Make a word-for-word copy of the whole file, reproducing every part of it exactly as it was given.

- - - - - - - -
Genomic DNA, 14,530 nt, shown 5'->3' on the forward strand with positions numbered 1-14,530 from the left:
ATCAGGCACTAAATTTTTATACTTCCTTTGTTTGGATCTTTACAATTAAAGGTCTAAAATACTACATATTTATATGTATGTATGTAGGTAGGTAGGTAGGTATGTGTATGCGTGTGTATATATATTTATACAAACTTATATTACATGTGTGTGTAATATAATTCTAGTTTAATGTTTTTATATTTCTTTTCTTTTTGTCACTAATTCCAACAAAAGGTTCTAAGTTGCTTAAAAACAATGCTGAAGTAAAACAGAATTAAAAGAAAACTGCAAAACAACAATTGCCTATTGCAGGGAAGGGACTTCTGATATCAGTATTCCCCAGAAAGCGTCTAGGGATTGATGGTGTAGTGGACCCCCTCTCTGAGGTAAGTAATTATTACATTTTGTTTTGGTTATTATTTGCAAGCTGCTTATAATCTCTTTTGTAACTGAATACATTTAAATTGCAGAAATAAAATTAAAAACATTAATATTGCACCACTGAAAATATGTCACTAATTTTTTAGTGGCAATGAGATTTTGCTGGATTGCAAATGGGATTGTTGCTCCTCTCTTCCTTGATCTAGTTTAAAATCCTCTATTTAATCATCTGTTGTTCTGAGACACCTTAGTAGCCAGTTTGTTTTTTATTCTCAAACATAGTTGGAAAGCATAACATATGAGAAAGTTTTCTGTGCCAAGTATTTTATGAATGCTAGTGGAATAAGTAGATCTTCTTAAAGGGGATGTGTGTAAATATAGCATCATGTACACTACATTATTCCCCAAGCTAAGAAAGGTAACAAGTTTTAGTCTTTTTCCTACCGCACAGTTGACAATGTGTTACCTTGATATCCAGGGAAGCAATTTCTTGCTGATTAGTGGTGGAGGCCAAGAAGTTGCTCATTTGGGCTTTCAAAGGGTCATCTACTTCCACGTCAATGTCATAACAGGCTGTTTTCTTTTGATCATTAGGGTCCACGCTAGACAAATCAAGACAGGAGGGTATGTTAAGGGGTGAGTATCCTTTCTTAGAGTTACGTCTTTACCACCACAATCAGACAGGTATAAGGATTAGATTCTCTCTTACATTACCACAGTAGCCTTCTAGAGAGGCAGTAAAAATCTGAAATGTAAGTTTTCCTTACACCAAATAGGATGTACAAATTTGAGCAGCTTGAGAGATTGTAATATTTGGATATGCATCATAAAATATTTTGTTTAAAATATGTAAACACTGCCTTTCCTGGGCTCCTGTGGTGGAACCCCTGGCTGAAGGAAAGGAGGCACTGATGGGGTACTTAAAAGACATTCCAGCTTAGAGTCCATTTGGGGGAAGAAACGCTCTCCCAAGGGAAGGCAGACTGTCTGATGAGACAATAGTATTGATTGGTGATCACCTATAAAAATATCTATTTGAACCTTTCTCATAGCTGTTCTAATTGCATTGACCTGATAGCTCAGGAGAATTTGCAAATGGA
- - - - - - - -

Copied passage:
Genomic DNA, 14,530 nt, shown 5'->3' on the forward strand with positions numbered 1-14,530 from the left:
ATCAGGCACTAAATTTTTATACTTCCTTTGTTTGGATCTTTACAATTAAAGGTCTAAAATACTACATATTTATATGTATGTATGTAGGTAGGTAGGTAGGTATGTGTATGCGTGTGTATATATATTTATACAAACTTATATTACATGTGTGTGTAATATAATTCTAGTTTAATGTTTTTATATTTCTTTTCTTTTTGTCACTAATTCCAACAAAAGGTTCTAAGTTGCTTAAAAACAATGCTGAAGTAAAACAGAATTAAAAGAAAACTGCAAAACAACAATTGCCTATTGCAGGGAAGGGACTTCTGATATCAGTATTCCCCAGAAAGCGTCTAGGGATTGATGGTGTAGTGGACCCCCTCTCTGAGGTAAGTAATTATTACATTTTGTTTTGGTTATTATTTGCAAGCTGCTTATAATCTCTTTTGTAACTGAATACATTTAAATTGCAGAAATAAAATTAAAAACATTAATATTGCACCACTGAAAATATGTCACTAATTTTTTAGTGGCAATGAGATTTTGCTGGATTGCAAATGGGATTGTTGCTCCTCTCTTCCTTGATCTAGTTTAAAATCCTCTATTTAATCATCTGTTGTTCTGAGACACCTTAGTAGCCAGTTTGTTTTTTATTCTCAAACATAGTTGGAAAGCATAACATATGAGAAAGTTTTCTGTGCCAAGTATTTTATGAATGCTAGTGGAATAAGTAGATCTTCTTAAAGGGGATGTGTGTAAATATAGCATCATGTACACTACATTATTCCCCAAGCTAAGAAAGGTAACAAGTTTTAGTCTTTTTCCTACCGCACAGTTGACAATGTGTTACCTTGATATCCAGGGAAGCAATTTCTTGCTGATTAGTGGTGGAGGCCAAGAAGTTGCTCATTTGGGCTTTCAAAGGGTCATCTACTTCCACGTCAATGTCATAACAGGCTGTTTTCTTTTGATCATTAGGGTCCACGCTAGACAAATCAAGACAGGAGGGTATGTTAAGGGGTGAGTATCCTTTCTTAGAGTTACGTCTTTACCACCACAATCAGACAGGTATAAGGATTAGATTCTCTCTTACATTACCACAGTAGCCTTCTAGAGAGGCAGTAAAAATCTGAAATGTAAGTTTTCCTTACACCAAATAGGATGTACAAATTTGAGCAGCTTGAGAGATTGTAATATTTGGATATGCATCATAAAATATTTTGTTTAAAATATGTAAACACTGCCTTTCCTGGGCTCCTGTGGTGGAACCCCTGGCTGAAGGAAAGGAGGCACTGATGGGGTACTTAAAAGACATTCCAGCTTAGAGTCCATTTGGGGGAAGAAACGCTCTCCCAAGGGAAGGCAGACTGTCTGATGAGACAATAGTATTGATTGGTGATCACCTATAAAAATATCTATTTGAACCTTTCTCATAGCTGTTCTAATTGCATTGACCTGATAGCTCAGGAGAATTTGCAAATGGA